So basically a null-PTR is a type of error which causes a SIGSEGV, segmentation fault to the program, and this usually happens when a program or binary try to read or write to the memory with null-PTR.

I went ahead and reported this to GNOME, because evince is one of there asset, the team says "The issue is in Poppler, the library used by Evince to render PDF" arggh!, so stupid am I, I taught `` is one of the shared object in evince but didn't know that poppler is a PDF rendering library which comes by default in most of the PDF reader in linux distribution, and there is a standalone repo out there for poppler.

Also, GNOME evince team says "it seems it has already been addressed. See, Nevertheless, if the issue is still present, please file a bug in"

Okay no worries, I still went ahead and file a bug in poppler, but the team over there asked me what poppler version am i using, and it was version 0.62.0-2ubuntu2.2 and they said the issue is already fixed in poppler version 0.70 After I read this, I was like....
Img Src:

Pheww!, does that mean, my three days of fuzzing just went = to 0 OR am I actually missing something over here ?

I went back to the stack-trace read it again and also check whether am I fuzzing all the latest build of the binary for sure I was fuzzing the latest build of evince but not poppler. Hmmmmmm! I knew my fuzzing system was fully updated but still just to cross check, I did full apt-get update and upgrade but my poppler version remains the same all the time which is 0.62.0-2ubuntu2.2 strange.

I need a guidance over here, and didn't knew what to do ahead, so I contacted MITRE for this and went for a nap, they suggested - "That a fuzzing result showing a very important vulnerability in a package currently shipped by a major Linux distribution is still of interest, even if that Linux distribution does not package the latest released upstream version. For example, an out-of-bounds write finding is still very useful in that case, but not out-of-bounds read, NULL pointer dereference,divide-by-zero, etc."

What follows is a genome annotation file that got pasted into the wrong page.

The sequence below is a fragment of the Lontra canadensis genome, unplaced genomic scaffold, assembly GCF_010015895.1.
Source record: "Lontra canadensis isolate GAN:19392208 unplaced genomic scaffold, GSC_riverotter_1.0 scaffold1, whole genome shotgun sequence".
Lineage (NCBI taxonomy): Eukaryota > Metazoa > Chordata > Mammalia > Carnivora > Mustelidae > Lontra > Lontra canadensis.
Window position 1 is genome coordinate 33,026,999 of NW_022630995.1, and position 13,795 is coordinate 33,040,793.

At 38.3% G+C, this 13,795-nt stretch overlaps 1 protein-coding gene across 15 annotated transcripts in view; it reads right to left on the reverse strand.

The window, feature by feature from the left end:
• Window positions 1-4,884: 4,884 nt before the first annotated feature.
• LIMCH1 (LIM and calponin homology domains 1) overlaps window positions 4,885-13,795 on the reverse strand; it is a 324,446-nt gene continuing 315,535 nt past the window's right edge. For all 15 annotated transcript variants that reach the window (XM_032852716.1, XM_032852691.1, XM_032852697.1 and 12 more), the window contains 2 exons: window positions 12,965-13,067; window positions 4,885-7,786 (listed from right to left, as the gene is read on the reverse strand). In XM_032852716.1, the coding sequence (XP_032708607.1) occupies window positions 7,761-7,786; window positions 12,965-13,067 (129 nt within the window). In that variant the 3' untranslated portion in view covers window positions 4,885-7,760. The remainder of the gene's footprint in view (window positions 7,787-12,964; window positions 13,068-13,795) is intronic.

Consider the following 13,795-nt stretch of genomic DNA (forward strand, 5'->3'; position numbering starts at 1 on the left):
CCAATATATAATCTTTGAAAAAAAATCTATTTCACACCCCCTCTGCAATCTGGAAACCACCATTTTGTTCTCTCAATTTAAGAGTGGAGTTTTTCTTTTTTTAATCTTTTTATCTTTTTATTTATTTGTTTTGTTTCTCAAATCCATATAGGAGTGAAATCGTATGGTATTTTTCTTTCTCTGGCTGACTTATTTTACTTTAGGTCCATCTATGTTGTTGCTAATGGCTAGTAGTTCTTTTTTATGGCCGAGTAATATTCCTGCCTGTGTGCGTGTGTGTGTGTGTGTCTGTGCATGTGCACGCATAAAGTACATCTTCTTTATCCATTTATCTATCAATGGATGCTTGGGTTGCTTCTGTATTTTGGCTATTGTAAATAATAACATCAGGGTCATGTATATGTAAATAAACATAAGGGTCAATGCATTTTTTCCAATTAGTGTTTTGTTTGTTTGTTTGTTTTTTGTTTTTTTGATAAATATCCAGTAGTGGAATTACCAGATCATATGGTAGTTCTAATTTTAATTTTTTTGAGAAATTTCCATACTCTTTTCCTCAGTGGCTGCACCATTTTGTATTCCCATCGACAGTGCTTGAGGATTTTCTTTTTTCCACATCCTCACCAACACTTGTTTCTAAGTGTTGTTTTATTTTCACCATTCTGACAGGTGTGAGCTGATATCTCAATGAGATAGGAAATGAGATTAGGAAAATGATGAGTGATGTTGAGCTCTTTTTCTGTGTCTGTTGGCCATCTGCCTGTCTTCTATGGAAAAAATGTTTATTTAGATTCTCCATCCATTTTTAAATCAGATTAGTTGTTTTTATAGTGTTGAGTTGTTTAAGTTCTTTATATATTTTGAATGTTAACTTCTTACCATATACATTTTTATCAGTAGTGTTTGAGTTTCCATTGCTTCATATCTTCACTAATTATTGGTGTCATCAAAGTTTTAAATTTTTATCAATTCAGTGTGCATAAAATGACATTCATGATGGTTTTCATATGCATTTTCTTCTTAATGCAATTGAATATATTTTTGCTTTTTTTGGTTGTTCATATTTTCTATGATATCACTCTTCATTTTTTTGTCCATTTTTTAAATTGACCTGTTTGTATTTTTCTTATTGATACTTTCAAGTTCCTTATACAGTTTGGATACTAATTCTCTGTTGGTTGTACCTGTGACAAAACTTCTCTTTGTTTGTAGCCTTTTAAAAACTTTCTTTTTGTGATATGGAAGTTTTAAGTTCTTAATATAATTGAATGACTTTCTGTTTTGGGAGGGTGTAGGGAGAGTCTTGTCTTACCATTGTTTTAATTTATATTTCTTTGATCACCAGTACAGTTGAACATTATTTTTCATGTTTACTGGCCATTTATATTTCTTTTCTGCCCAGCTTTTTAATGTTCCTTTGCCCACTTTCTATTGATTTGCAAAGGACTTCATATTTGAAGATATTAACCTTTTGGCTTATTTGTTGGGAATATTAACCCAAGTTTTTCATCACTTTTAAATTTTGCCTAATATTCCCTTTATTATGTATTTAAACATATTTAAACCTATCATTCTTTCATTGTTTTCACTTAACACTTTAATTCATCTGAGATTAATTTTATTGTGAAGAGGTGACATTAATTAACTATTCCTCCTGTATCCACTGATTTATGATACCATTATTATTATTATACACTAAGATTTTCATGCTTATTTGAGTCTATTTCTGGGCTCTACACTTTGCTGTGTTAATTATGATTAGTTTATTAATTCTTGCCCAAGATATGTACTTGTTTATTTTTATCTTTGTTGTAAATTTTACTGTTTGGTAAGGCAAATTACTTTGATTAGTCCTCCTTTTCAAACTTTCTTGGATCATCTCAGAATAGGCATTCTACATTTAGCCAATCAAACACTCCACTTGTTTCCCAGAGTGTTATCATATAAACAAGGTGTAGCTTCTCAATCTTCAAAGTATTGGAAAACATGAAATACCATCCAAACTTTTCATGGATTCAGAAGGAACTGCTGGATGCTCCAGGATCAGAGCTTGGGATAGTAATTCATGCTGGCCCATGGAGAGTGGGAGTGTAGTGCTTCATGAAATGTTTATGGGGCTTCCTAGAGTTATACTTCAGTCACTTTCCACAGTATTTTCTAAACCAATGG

Ohhh, I see so the latest version of poppler is still not shipped for most of the linux distribution out there, now i understood the entire concept, later MITRE also helped me by assigning a CVE to this issue which is CVE-2018-19149 - Poppler before 0.70.0 has a NULL pointer dereference in _poppler_attachment_new when called from poppler_annot_file_attachment_get_attachment.

An upstream bug is filed in Ubuntu launchpad to track this issue. 

PS: Its not about collecting CVE's, CVE's are just a reference number to an issue you can point for a vulnerability when you show case it somewhere, rather than pointing it to various post. (Personal opinion).

Lessons learned from this:
1. I didn't know poppler is a library which is used by evince and other PDF reader to render PDF's.
2. I understood how to create a malformed PDF to provide input to AFL while fuzzing.
3. The reply from MITRE helped me to resolve my query.
4. During all this, I also got my hands on hongfuzz

Hope you like the read, view this on oss-security mailing list.

Thank you